Friday, October 18, 2013

This week's publishing news and industry blogs covers 10/5-10/18. Not a wide variety of news, but maybe that's because everyone's talking about the same things...

Publishing News

WH Smith, a UK bookseller, shut down its website to remove all self-published e-books, of all genres, after a UK publication announced they found self-published erotica containing taboo pornographic subjects such as rape and incest for sale through the site (supposedly with the plan of putting all books back eventually after individually verifying each one doesn't violate terms & conditions). Amazon and Barnes & Noble are also removing self-published books containing certain tags, descriptions, and cover motifs. Unfortunately the removals aren't limited to books that actually violated terms, but have been rather sporadic, even affecting nonfiction and other genres of fiction, due to the methods of removal. Meanwhile Kobo seems to have eliminated all self-pub books, but only in UK ebookstore (er, and Australia and New Zealand).  Self-pub writers are understandably upset, and some have launched a petition protesting this treatment. Traditionally published books are untouched.

Joan Rivers was in trouble with the Writes Guild of America after writing material for her show while the show's writers were on strike--her being a member of the guild and therefore supposed to be on strike as well. But she's agreed to a settlement instead, thus avoiding the trial and potentially being the first WGA member to be forcibly expelled.

Macmillan offers its entire backlist to library lending.

And self-publishing has brought us over 391,000 titles... mostly distributed through 8 major retailers.

Industry Blogs

QueryTracker's Publishing Pulse for 10/11 and 10/18.

On QueryTracker, Sarah Pinneo reminds us that reaching a single reader does in fact matter, sometimes more than we know. And Stina Lindenblatt wants writers to be sure they do their research before submitting to agents.

A self-publishing service list, that helps you match your needs with the perfect self-pub service? Sounds great. Except when the results aren't really that great for authors. Victoria Strauss on Writer Beware checks out the offerings and is less than impressed. She also reminds authors of the dangers of signing contracts with "early termination" clauses--especially those that still apply even if it's the publisher backing out, not the author. And she weighs in on the Erotica/self-published book removal (worth reading at least for the wide variety of links she provides). Among other points, she notes that the "scandal" is a reminder that self-published authors are at the mercy of businesses who distribute their books, businesses who have their own interests at heart, not those of the authors who use the services. And that there are deeper topics at hand, from how to draw lines on "obscene" to book banning.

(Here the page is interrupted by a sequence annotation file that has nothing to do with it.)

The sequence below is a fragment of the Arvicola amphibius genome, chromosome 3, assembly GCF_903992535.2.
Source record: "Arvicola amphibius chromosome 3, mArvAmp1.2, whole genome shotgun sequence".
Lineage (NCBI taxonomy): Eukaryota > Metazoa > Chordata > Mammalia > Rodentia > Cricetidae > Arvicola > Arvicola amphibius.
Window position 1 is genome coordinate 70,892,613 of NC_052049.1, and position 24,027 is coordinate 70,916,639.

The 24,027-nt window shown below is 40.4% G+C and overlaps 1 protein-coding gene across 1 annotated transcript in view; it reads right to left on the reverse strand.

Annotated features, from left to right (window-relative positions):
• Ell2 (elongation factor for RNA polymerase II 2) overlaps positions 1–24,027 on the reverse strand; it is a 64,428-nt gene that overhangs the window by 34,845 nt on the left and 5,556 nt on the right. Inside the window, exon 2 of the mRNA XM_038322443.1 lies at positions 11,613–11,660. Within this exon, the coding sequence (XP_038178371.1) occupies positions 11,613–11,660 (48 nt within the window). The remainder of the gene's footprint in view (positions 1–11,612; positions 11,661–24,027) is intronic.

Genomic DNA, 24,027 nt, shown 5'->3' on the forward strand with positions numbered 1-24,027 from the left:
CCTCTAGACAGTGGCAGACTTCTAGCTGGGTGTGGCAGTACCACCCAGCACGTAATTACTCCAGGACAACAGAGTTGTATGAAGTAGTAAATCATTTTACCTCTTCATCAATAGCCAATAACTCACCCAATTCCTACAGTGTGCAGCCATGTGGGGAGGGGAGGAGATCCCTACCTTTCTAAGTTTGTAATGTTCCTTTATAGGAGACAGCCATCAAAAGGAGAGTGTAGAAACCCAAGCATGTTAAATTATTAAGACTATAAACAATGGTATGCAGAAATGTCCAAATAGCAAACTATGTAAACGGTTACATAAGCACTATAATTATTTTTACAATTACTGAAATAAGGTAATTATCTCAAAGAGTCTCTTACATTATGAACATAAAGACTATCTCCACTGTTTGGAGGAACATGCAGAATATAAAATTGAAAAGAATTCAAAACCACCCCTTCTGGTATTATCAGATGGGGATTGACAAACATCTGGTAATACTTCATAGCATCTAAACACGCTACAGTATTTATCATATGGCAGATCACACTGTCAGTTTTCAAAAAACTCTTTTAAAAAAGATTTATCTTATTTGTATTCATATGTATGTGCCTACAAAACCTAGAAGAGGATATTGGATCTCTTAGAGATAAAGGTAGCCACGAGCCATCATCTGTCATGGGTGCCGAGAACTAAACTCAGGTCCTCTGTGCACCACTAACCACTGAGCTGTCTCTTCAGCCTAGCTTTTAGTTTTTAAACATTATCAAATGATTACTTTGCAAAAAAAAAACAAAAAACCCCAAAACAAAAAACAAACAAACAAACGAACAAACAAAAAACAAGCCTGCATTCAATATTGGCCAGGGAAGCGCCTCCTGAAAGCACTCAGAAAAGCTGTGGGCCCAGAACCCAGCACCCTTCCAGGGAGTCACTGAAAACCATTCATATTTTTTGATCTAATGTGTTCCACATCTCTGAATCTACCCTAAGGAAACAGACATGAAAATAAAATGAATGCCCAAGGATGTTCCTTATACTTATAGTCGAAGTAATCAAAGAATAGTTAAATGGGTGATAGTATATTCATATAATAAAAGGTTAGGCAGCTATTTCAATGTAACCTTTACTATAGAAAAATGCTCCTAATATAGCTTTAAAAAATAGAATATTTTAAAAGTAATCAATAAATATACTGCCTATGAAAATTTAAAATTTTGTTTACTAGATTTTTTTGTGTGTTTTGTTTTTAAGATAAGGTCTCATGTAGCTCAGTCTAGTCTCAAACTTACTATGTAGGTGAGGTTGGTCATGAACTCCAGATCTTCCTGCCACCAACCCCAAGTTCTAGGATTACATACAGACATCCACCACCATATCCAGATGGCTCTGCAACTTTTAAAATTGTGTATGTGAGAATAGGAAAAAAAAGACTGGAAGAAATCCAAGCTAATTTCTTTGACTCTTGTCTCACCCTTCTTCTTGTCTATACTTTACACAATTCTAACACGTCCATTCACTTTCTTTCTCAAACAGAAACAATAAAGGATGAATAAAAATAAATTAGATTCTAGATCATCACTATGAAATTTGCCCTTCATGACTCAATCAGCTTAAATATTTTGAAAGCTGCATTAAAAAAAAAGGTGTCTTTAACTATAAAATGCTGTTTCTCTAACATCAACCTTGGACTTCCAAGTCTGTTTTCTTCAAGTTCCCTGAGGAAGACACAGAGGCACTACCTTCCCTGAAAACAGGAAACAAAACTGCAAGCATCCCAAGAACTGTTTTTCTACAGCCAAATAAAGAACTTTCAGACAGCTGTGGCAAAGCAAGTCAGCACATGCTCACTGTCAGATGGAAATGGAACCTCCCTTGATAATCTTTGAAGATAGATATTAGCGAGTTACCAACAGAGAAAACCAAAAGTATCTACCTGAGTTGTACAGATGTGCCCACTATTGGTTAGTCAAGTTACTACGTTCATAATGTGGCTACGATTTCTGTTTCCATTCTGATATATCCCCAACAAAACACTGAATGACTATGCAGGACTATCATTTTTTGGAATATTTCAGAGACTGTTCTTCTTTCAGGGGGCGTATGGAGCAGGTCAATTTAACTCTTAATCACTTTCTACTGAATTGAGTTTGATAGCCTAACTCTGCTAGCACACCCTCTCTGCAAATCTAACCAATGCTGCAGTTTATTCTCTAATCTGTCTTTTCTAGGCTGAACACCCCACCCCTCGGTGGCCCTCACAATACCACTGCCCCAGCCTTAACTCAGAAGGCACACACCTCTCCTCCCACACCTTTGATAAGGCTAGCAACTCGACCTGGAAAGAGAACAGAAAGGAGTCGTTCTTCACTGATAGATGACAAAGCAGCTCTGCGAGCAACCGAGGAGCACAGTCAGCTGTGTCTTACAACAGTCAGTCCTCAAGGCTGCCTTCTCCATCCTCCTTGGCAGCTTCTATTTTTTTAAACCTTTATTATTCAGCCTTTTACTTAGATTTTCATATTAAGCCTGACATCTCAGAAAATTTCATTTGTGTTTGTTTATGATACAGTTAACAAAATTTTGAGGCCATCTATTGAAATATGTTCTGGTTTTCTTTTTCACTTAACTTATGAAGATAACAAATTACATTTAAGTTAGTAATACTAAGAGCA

Agent Janet Reid answers questions. Should a young author mention age? (No.) Do bookmarks work for promo? (It's complicated.) When is an agent too new? (Depends on other things.) What is her preferred format for submitted manuscripts? Does a badly written blog post count against you with agents? (Hint: don't be crazy.) If I'm no longer sure what genre my story is after edits, what do I do? (Get your beta readers to help you identify it.) When and how much information should you hear from your agent? (Talk with them; it's up to you.)

On the Editor's Blog, a post about the importance of choosing the right verbs and how they can develop your character and yours story.

Wish you could keep track of your ebook sales (something I know bothers a lot of writers)? With AppAnnie, you can.

GalleyCat offers an online directory for finding a writers group. Also, 5 ways to sell your book through local! It also shares a handy list of famous writers' rules, a "Writing Cheat Sheet," that some writers like and others don't (I suggest, if you don't like it, don't use it.) And a free guide to marketing your book during the holidays. Also, do you want to add a digital soundtrack to your story?

What publishing news have you encountered in the past two weeks?

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